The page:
Why do some administrations fail and others succeed? The ready and easy answer is the choices that are made and skill in governing. That’s part of the story, but there is more, such things as timing and fate, as when an administration enters when the economy is healthy or in a downturn or whether in a period of civil calm or unrest. Lindsay took office when the Black Revolution was in full force and other ethnics, specifically including Jews, were moving beyond the melting pot and becoming far more assertive. It is to Lindsay’s credit that for all of the tension and thanks to staffers like Barry Gottehrer, New York was spared the calamitous rioting that afflicted much of urban America.

The failures arose from the inability to understand the white side of the ethnic coin, to appreciate that ethnic consciousness and demands would attach to groups that weren’t labeled as minority. Even as the process of Jewish assimilation accelerated, there was the perhaps paradoxical expansion of Jewish emotionalism and militancy, impelled by a confluence of factors including a new awakening to the horrors of the Holocaust, the struggle for Soviet Jewry, enhanced pride in Israel, the legitimating of ethnicity resulting from the Great Society and the Black Revolution and the feeling among inner city Jews that they were being forced out by policies that favored Blacks.

There were serious skirmishes before I joined Lindsay’s staff in 1970 and they left scars. I touched on these issues in the weekly “In the City” column that I wrote for the Jewish Press while at City Hall, a rather unique arrangement that was occasionally challenged by colleagues who felt that such writing was inappropriate. Lindsay sided with me, but although I had other responsibilities, in a dialectical fashion this writing fortified the perception both in and out of government that I was the house Jew, a term not meant as a compliment.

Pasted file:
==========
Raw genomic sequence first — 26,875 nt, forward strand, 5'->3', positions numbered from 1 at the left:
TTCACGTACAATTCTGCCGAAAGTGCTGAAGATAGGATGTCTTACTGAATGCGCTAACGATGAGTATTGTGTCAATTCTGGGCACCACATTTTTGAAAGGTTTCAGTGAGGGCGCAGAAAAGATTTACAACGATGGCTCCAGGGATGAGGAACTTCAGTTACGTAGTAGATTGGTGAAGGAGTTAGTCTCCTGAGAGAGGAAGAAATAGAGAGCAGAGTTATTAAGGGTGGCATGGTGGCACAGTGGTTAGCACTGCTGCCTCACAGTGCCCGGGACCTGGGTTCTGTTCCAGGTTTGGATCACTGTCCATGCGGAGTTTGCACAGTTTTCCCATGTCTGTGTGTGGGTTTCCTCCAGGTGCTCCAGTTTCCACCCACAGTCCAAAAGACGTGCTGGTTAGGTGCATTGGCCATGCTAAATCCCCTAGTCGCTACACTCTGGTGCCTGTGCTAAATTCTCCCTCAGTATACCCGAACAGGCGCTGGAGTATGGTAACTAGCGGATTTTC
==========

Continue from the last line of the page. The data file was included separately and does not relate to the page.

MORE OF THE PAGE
For all of the ethnic and other stress, there were singular achievements, the funding of projects and initiatives that to this day have made an important difference for New York Jewry. Working with my extraordinary friend Jack D. Weiler, a great Jewish leader now mostly forgotten, the Metropolitan Council on Jewish Poverty was established, as were the Jewish Community Relations Council and neighborhood Jewish organizations. There was much more. Yet, the watershed event was the Forest Hills housing controversy. I clashed with the Mayor and colleagues, first to no avail and then the project was halved in scope, something that Mario Cuomo has wrongly taken credit for.

The people I worked with were mainly Jews from a different background and perspective. They were good people who did much good. As for Mayor Lindsay, he suffered terribly in his last years from serious illness and pain and there was also financial hardship. Perhaps others in his administration will write about their experiences, so that the record will be more complete.

Sunday, June 08, 2008

Say It Ain’t So Michael

A wonderful friend who was close to Sir Isaiah Berlin is fond of quoting this principle about philanthropy that was formulated by the great British-Jewish philosopher: In the effort to do good through philanthropy, it is necessary to avoid doing bad.

As American Jewry continues to hemorrhage in commitment and numbers, we have become adept in stratagems claiming that the statistics are actually rosy and we are in good communal health and in developing projects that although far removed from – and even alien to – our heritage will allegedly draw alienated Jews closer. We are awash in Judaism lite, as well as in numbers games showing that intermarriage adds and does not subtract. We flit from one desperate and overly hyped initiative to another, hoping and claiming that American Jews will pay attention and grow in commitment.

Charter schools are one of our current flavors. In fact, we always have at least several because we are a diverse people blessed with a heightened philanthropic instinct and saddled with tons of organizations and projects seeking support. “Jewish” charter schools are being promoted, not because there is an iota of evidence that they can make a meaningful difference, but because public funds are available and this is an easier route to take than promoting and strengthening day schools.